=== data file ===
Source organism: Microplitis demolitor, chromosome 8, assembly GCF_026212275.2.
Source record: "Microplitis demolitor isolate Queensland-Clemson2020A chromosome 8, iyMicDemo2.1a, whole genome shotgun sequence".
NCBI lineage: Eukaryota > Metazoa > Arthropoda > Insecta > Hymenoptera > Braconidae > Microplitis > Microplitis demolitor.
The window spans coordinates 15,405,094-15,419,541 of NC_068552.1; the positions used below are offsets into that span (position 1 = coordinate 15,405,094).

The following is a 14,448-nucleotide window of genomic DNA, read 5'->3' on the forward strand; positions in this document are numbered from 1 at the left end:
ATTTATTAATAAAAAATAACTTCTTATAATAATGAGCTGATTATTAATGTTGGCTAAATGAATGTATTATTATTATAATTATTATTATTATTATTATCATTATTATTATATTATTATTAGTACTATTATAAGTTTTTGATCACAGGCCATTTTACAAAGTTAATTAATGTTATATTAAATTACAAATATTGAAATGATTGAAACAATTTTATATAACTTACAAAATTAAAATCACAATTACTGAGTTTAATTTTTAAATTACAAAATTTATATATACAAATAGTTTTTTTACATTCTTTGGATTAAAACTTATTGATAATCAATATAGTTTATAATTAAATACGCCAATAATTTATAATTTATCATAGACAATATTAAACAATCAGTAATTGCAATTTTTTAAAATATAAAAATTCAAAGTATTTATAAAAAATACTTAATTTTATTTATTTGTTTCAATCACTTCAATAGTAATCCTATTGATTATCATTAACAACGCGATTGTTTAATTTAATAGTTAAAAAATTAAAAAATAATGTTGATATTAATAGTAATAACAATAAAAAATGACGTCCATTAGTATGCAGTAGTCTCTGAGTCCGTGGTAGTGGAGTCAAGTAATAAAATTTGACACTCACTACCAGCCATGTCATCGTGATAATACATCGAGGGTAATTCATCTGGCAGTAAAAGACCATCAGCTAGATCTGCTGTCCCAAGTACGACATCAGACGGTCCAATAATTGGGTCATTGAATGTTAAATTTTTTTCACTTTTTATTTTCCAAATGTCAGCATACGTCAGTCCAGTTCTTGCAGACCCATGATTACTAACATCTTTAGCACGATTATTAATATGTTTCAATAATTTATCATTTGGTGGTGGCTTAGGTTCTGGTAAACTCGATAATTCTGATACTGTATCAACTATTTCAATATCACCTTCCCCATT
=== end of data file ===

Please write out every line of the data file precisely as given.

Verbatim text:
Source organism: Microplitis demolitor, chromosome 8, assembly GCF_026212275.2.
Source record: "Microplitis demolitor isolate Queensland-Clemson2020A chromosome 8, iyMicDemo2.1a, whole genome shotgun sequence".
NCBI lineage: Eukaryota > Metazoa > Arthropoda > Insecta > Hymenoptera > Braconidae > Microplitis > Microplitis demolitor.
The window spans coordinates 15,405,094-15,419,541 of NC_068552.1; the positions used below are offsets into that span (position 1 = coordinate 15,405,094).

The following is a 14,448-nucleotide window of genomic DNA, read 5'->3' on the forward strand; positions in this document are numbered from 1 at the left end:
ATTTATTAATAAAAAATAACTTCTTATAATAATGAGCTGATTATTAATGTTGGCTAAATGAATGTATTATTATTATAATTATTATTATTATTATTATCATTATTATTATATTATTATTAGTACTATTATAAGTTTTTGATCACAGGCCATTTTACAAAGTTAATTAATGTTATATTAAATTACAAATATTGAAATGATTGAAACAATTTTATATAACTTACAAAATTAAAATCACAATTACTGAGTTTAATTTTTAAATTACAAAATTTATATATACAAATAGTTTTTTTACATTCTTTGGATTAAAACTTATTGATAATCAATATAGTTTATAATTAAATACGCCAATAATTTATAATTTATCATAGACAATATTAAACAATCAGTAATTGCAATTTTTTAAAATATAAAAATTCAAAGTATTTATAAAAAATACTTAATTTTATTTATTTGTTTCAATCACTTCAATAGTAATCCTATTGATTATCATTAACAACGCGATTGTTTAATTTAATAGTTAAAAAATTAAAAAATAATGTTGATATTAATAGTAATAACAATAAAAAATGACGTCCATTAGTATGCAGTAGTCTCTGAGTCCGTGGTAGTGGAGTCAAGTAATAAAATTTGACACTCACTACCAGCCATGTCATCGTGATAATACATCGAGGGTAATTCATCTGGCAGTAAAAGACCATCAGCTAGATCTGCTGTCCCAAGTACGACATCAGACGGTCCAATAATTGGGTCATTGAATGTTAAATTTTTTTCACTTTTTATTTTCCAAATGTCAGCATACGTCAGTCCAGTTCTTGCAGACCCATGATTACTAACATCTTTAGCACGATTATTAATATGTTTCAATAATTTATCATTTGGTGGTGGCTTAGGTTCTGGTAAACTCGATAATTCTGATACTGTATCAACTATTTCAATATCACCTTCCCCATT